TRUE OR FALSE? Until your vehicle is out-of-warranty, it must be serviced by the new car dealer or the factory warranty will be void?
FALSE? Our ASE Certified technicians at The Wrench Automotive CAN SERVICE your vehicle if it is under warranty with the same tools typically faster and at a better price point plus we are cross-trained in multiple lines of vehicles vs. just the brand at the dealership you bought your car or truck giving you more options!
It’s the law that independent repair shops can provide the services to maintain your new car warranty. Consumers are protected by the Magnuson-Moss Warranty Act, enforced by the Federal Trade Commission (FTC), which prohibits a manufacturer from voiding the vehicle warranty because service was done by a non-dealer.
Chances are you don’t pay much attention to your vehicle’s battery until it dies, when you get to perform the dreary dual task of waiting for a jump while simultaneously calling for an appointment to get a new battery fitted. Of course, that’s if you’re sure it’s the battery that’s dead in the first place. The only way to be certain is to take it in to be tested. However, it generally helps to know the health of your car battery prior to finding yourself stranded.
If you want to avoid nasty and unexpected surprise maintenance costs, sticking to a regimented schedule of preventative maintenance is something you are going to want to get used to. The reason being is simple – frequent maintenance will keep your car in good health, ensuring you get the most out of all those expensive-to-replace parts. While it might sound counterintuitive, the best way to reduce maintenance costs is to stick to a prescribed maintenance schedule.
For those of you who aren't mechanically-savvy, you probably still understand that transmission problems are among the most expensive repairs required for your vehicle. That's because your transmission is a complex system of gears that transmit mechanical power to your engine, ultimately determining the rate of speed you travel.
Tire rotation refers to the regular practice of switching the position of each tire on the car.
Purpose: Tire rotation helps to equalize tread wear and is critical to gain the maximum life from your tire investment.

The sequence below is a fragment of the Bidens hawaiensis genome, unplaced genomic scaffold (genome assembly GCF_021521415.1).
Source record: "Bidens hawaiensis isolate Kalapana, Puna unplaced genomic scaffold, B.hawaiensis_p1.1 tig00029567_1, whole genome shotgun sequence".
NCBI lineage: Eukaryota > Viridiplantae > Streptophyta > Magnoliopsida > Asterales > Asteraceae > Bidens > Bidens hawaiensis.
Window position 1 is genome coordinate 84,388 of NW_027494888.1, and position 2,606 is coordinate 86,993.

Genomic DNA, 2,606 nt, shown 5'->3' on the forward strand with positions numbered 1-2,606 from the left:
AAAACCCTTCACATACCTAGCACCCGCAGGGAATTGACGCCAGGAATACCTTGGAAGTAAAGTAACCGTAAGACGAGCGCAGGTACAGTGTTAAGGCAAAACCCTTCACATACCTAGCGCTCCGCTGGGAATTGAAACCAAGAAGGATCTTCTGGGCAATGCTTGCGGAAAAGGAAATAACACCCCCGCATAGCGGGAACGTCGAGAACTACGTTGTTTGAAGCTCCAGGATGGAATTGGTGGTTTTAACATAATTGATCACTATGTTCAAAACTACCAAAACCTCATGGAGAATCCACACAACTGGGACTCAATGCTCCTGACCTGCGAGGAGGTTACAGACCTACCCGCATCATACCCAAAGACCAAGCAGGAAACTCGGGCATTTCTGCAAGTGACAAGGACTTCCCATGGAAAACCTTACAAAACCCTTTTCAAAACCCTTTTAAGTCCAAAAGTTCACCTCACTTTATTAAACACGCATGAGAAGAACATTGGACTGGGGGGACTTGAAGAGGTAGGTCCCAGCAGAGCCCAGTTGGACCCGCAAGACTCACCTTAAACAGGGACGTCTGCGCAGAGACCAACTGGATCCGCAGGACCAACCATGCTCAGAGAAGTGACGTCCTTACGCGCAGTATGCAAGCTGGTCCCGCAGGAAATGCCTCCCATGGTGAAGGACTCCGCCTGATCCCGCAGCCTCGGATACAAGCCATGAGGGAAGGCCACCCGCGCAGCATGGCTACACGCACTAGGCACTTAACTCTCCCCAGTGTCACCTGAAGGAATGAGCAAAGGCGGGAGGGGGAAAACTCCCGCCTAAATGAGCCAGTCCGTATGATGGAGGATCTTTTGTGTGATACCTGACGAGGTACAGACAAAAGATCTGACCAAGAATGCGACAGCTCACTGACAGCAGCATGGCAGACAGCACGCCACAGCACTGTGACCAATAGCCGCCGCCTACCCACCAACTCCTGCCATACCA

Maintenance Tips/Suggestions: Refer to your owner's manual for the recommended rotation interval and pattern; generally a rotation interval of 6,000 miles is recommended. The rotation pattern varies with different makes and models, which shows the tire locations during rotation. Some vehicles have different size tires on the front and back or directional tires. This limits the locations that a tire may take on the vehicle. When in doubt, check the owner's manual or consult a professional technician for guidance. Tire rotation time also offers a good opportunity to have the tires and wheels balanced. It's another step you can take to maximize your tire investment.
The primary function of your cars suspension and steering systems is to allow the wheels to move independently of the car, while keeping it "suspended" and stable. Any play or uncontrolled motion in these systems results in a deterioration of handling and accelerated tire wear. Vehicle alignment is closely tied to the condition of the suspension and steering systems.
Check the owner's manual to see if your driving habits are considered to be "severe service". This type of driving requires more frequent oil changes, warns the Car Care Council. Have the oil changed accordingly, usually every 3-5,000 miles.
For less wear and tear on the engine, drivers in cold climates (sub-zero driving temperatures) should drop their oil weight from 10-W30 to 5-W30. Your mom and dad would probably suggest simply moving to someplace warmer.